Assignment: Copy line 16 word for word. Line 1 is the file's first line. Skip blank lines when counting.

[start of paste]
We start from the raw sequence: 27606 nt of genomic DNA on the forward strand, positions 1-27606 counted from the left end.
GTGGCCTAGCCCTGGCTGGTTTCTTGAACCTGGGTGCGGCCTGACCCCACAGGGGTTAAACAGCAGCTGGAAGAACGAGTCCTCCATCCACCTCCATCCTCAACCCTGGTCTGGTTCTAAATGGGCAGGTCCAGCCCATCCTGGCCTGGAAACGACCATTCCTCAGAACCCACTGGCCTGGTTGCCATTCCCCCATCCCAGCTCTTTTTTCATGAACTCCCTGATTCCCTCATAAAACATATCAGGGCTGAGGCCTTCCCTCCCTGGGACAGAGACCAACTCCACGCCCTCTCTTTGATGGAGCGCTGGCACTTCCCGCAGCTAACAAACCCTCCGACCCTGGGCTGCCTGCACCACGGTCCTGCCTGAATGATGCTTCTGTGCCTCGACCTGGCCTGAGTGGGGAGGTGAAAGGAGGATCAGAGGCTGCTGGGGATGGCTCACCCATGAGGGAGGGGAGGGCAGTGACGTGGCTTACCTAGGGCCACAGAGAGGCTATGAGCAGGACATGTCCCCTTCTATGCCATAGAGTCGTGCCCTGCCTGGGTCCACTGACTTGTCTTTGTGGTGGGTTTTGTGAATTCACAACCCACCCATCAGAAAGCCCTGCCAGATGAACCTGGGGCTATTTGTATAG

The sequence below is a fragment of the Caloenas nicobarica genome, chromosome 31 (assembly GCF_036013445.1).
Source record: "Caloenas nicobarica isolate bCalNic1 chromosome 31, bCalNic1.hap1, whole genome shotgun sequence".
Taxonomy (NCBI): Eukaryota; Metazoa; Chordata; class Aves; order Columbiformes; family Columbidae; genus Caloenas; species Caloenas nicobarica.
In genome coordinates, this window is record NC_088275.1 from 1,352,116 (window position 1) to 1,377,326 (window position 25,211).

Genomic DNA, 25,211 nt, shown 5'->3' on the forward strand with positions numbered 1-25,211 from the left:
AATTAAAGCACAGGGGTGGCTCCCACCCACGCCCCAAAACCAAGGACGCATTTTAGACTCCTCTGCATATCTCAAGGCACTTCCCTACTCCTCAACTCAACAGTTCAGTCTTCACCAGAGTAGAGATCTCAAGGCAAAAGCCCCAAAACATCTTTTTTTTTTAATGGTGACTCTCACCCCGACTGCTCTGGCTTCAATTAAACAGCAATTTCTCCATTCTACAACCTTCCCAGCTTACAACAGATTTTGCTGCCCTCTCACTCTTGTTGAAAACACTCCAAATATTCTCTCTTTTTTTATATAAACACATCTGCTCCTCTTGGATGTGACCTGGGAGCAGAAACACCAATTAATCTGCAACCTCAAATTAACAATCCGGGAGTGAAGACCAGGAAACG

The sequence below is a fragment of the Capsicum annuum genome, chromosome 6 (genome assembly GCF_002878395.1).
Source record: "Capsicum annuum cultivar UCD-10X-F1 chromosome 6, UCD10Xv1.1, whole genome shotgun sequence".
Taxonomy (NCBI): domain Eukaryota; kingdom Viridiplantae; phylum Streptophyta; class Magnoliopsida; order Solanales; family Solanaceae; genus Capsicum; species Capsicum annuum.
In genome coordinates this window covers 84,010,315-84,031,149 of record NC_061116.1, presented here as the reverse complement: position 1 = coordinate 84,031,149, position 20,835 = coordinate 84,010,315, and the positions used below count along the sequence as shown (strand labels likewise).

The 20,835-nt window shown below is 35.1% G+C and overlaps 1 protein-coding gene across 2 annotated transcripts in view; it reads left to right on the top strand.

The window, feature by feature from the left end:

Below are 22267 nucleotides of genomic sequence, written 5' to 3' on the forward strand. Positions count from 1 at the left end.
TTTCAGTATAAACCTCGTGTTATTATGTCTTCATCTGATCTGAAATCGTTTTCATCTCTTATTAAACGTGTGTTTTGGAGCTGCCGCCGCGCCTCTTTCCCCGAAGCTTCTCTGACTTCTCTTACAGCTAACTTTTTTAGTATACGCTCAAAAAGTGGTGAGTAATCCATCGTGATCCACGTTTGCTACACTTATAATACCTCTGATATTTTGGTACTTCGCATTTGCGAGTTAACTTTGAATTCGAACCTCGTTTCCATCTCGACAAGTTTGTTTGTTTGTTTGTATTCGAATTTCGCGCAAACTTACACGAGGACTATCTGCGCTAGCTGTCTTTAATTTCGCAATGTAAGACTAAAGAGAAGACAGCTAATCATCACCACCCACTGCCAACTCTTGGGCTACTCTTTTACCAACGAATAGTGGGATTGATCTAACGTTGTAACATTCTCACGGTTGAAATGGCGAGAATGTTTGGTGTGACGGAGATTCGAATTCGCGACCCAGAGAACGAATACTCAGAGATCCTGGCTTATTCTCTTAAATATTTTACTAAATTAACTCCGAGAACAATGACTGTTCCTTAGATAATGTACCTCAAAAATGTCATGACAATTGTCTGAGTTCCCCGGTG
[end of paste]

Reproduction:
TTTCAGTATAAACCTCGTGTTATTATGTCTTCATCTGATCTGAAATCGTTTTCATCTCTTATTAAACGTGTGTTTTGGAGCTGCCGCCGCGCCTCTTTCCCCGAAGCTTCTCTGACTTCTCTTACAGCTAACTTTTTTAGTATACGCTCAAAAAGTGGTGAGTAATCCATCGTGATCCACGTTTGCTACACTTATAATACCTCTGATATTTTGGTACTTCGCATTTGCGAGTTAACTTTGAATTCGAACCTCGTTTCCATCTCGACAAGTTTGTTTGTTTGTTTGTATTCGAATTTCGCGCAAACTTACACGAGGACTATCTGCGCTAGCTGTCTTTAATTTCGCAATGTAAGACTAAAGAGAAGACAGCTAATCATCACCACCCACTGCCAACTCTTGGGCTACTCTTTTACCAACGAATAGTGGGATTGATCTAACGTTGTAACATTCTCACGGTTGAAATGGCGAGAATGTTTGGTGTGACGGAGATTCGAATTCGCGACCCAGAGAACGAATACTCAGAGATCCTGGCTTATTCTCTTAAATATTTTACTAAATTAACTCCGAGAACAATGACTGTTCCTTAGATAATGTACCTCAAAAATGTCATGACAATTGTCTGAGTTCCCCGGTG